[MLton] Unicode / WideChar
Tue, 22 Nov 2005 13:58:21 +1100
On Mon, 2005-11-21 at 19:08 -0600, Henry Cejtin wrote:
> I definitely disagree. At the very least, there is equality on characters.
> Similarly, I would argue order. You are quite correct that there is more
> than one order, but that isn't relevant. Even a type with an arbitrary order
> (and hence equality) is a VERY useful item.
> The fact that the definition of these other operations requires, in the end,
> a (perhaps implicit) listing of cases, doesn't change at all the facts that
> the operation is well defined on the abstract type. To be concrete, the fact
> that I think that toUpper applied to a `a' should yield `A' is precisely
> because, in my youth I was given this case (along with a bunch of others).
> It REALLY IS, in the end, a table of rules.
Yes, but you were taught English, or French .. Casing does make
sense for most European languages. As I mentioned, there was
a reasonable argument for abstraction as a technique for handling
the collection of Euro charsets like Latin-1 .. etc.
The problem is, your personal upbringing doesn't generalise
to the whole world very nicely. Other scripts simply don't
work like that. Some have 3 cases, some none. Some use
For example, I learned English .. and I think German
and French are WEIRD! They have really weird things
called accents. Spanish is even worse!
So, with my background, I'm appalled ASCII has
ridiculous characters like ~ and ^ in it .. except of
course as a Programmer I bemoan the fact that I have
bitwise complement and exclusive or -- but no symbol
for set membership etc .. :))
> Correspondingly, making use, for instance, of translation from char to
> unicode-code-point (an int), is merely a (very useful) short cut for using
> the table-of-unicode-code-points as a way of saving time and memory.
Yes. This is basically my point. In practice, to do any serious
work with i18n charsets, encodings, etc, you have to take
this shortcut almost ALL the time. Which defeats the purpose
of the abstraction in the first place ;(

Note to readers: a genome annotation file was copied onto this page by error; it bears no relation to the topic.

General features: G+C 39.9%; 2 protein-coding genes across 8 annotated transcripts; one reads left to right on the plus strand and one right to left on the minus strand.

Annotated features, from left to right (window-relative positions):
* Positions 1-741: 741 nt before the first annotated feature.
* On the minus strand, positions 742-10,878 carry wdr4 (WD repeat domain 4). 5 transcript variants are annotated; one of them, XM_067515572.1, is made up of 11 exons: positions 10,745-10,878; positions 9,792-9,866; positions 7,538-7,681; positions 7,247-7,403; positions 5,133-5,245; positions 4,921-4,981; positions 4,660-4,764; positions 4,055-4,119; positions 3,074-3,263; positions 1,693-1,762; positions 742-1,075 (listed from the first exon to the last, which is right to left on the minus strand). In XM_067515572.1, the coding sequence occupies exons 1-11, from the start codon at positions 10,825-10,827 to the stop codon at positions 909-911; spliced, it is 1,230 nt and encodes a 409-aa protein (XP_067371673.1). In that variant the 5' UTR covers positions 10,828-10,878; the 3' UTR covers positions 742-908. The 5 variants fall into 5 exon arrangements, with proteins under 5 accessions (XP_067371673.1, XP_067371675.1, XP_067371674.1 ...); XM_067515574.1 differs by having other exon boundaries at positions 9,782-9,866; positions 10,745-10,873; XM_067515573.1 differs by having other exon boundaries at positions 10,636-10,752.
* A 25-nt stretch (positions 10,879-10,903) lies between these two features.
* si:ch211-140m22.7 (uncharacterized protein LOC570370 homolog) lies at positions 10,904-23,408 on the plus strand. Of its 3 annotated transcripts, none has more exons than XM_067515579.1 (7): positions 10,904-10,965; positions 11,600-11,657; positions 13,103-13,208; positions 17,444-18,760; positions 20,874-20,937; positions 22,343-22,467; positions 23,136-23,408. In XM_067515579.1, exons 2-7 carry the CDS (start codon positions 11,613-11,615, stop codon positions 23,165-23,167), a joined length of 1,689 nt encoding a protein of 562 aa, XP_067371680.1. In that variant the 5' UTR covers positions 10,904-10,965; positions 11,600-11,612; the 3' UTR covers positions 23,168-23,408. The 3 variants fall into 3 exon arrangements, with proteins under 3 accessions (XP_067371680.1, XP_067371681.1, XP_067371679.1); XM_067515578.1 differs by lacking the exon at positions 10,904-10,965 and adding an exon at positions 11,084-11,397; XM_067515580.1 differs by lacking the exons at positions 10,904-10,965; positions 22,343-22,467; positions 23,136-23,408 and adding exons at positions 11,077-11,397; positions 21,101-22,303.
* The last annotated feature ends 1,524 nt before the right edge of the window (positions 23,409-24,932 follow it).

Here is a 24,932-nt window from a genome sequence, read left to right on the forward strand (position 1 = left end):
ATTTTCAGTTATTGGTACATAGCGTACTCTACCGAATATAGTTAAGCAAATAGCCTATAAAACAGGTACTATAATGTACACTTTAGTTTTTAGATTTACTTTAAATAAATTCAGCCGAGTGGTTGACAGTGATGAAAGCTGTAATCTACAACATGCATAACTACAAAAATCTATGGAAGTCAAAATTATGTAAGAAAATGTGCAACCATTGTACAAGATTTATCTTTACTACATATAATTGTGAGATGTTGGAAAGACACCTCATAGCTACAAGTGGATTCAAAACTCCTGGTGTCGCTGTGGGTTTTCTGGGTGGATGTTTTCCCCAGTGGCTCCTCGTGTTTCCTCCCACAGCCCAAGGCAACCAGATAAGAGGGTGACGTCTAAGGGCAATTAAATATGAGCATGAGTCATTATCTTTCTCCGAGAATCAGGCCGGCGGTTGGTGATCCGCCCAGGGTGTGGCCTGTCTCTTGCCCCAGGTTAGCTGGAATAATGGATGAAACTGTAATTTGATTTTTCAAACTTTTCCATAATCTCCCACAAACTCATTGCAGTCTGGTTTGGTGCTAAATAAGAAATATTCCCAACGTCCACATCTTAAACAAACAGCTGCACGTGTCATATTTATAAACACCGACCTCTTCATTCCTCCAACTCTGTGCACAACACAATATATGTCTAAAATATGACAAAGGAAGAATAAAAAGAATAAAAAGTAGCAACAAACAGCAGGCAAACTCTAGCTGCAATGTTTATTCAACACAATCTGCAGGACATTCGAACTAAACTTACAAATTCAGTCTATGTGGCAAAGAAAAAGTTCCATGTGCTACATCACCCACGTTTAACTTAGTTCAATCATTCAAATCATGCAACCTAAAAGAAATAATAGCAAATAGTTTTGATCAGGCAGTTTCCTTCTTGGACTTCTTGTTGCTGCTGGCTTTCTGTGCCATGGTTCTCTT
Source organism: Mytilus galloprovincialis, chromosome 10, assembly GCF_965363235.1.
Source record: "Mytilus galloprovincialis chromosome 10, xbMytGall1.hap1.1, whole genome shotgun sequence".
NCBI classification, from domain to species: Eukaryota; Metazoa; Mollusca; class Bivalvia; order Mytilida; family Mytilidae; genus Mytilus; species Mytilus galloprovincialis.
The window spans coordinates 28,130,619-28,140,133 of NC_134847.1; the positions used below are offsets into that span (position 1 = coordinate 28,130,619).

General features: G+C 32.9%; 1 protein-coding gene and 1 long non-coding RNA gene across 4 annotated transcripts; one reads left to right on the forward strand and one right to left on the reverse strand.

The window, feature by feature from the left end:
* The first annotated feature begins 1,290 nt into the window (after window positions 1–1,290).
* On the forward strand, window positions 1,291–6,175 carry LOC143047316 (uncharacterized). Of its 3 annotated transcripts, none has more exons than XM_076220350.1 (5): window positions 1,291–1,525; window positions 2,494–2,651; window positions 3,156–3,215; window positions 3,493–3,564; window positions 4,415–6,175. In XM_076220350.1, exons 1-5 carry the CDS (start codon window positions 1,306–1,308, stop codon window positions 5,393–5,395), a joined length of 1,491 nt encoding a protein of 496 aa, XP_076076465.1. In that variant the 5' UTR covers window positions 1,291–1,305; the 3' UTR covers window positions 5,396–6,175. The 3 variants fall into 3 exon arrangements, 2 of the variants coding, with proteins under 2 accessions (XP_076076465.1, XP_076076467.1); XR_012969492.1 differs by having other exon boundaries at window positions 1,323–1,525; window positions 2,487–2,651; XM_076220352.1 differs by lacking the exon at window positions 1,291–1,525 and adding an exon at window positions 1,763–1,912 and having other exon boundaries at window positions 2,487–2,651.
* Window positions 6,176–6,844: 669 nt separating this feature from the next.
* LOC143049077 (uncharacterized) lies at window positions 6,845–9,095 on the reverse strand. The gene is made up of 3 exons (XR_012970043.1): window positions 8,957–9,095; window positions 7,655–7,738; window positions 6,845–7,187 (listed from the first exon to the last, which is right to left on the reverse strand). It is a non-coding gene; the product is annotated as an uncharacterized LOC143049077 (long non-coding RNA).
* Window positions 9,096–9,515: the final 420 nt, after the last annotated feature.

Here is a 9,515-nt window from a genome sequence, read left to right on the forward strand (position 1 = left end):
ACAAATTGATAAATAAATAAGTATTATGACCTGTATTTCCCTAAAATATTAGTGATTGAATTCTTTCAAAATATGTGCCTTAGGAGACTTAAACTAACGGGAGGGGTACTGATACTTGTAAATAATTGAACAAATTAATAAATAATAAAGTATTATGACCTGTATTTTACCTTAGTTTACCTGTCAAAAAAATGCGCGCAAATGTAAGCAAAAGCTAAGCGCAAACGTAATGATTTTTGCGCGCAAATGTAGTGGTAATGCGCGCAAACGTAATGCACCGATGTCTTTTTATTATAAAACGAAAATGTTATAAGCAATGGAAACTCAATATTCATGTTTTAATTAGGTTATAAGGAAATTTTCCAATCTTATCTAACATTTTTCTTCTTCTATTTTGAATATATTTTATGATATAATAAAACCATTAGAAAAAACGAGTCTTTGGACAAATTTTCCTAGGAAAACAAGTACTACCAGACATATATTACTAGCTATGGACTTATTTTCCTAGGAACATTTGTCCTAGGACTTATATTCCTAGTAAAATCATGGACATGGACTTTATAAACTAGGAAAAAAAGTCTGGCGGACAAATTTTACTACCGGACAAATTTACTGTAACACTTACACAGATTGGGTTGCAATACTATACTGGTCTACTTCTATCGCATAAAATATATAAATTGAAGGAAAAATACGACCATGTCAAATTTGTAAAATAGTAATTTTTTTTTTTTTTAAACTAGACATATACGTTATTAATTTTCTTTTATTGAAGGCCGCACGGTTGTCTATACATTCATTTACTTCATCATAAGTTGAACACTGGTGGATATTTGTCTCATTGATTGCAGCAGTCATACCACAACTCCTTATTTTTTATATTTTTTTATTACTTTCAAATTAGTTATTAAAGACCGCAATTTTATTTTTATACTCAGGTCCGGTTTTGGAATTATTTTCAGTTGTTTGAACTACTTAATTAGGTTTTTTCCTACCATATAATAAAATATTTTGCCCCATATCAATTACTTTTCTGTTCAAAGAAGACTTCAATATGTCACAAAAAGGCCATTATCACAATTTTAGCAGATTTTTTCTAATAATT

> Your argument about toUpper for Chinese makes much sense. There is, as far
> as I know, no natural definition for upper/lower case in Chinese characters.
> Hence we are reduced to the usual problem: what do we do when we have a
> definition that naturally is a partial function?
I will take a slightly different viewpoint. What to do with
partial functions is a technical issue .. there are several
solutions, I may or may not feel strongly depending on
But that isn't my viewpoint here: in natural context,
there is no such problem. The case mapping for, say,
English, is partial and extended to total by convention
to solve that. But for Chinese, there is no such mapping
in the first place.
So, in Unicode, which attempts to be the universal
code set --including both Chinese and English -- it may
make sense to use the Unicode Standard's definition.
I'm not arguing about that -- what I'm arguing is that
the toUpper() function is NOT a property of an abstract
character type, such as, for example, one that
could be instantiated to "Chinese Character".
The unicode solution is basically what it says:
a Unification. That is, it is an algebraic sum of
a large set of common (and not so common) character sets.
It has certain properties, such as toUpper(), by specification.
But it is a universal type NOT an abstraction!
It is common practice in OO to have
some base class and derive from this abstraction many
concrete types. This can work if the abstraction
is truly ABSTRACT and not a sum. The problem, however,
is that often the type is actually a sum, and every
new instantiation requires adding more and more
methods with defaults to the base, as a way of handling
the new instance.
A good example is any Taxonomy. The top of a taxonomical
tree, such as Living Thing, is NOT an abstraction at all.
A taxonomy is ACTUALLY a hierarchical decomposition by
partitioning .. in other words it is a tree of sums.
There is nothing remotely abstract in it.
Unicode is a mix. It is a *specific* charset (not an
abstraction) that tries to both sum and abstract all
character sets. But the type of a unicode character
is quite concrete.
The right way to do this (IMHO), in Ocaml, would be:
type char = int
that is, you provide an alias rather than an abstract type.
This allows one to extend the concrete module, or define other
modules with abstract signatures with different representations.
You can still write algorithms which only require the abstraction
(minus the 'int') and you can still write extensions that
*require* the concrete type. So the concrete module is both
Open (for extension) and Closed (as a module).
In particular you can note that for ML languages,
pattern matching would work on a tuple of chars as ints --
It cannot work if 'char' is abstract! (In Ocaml you can do:
match xx with | (x,y) when P(x) && Q(y) -> ...
to work around that .. but it is uglier .. :)
> Even if it were true that the operations/properties that would be ok for a
> char type where a subset of those for integers, that is NOT (to me) at all an
> argument against char being a different type.
It is *an* argument -- in the nonformal sense of the word argument :)
Whether it is a convincing arguments depends on practice,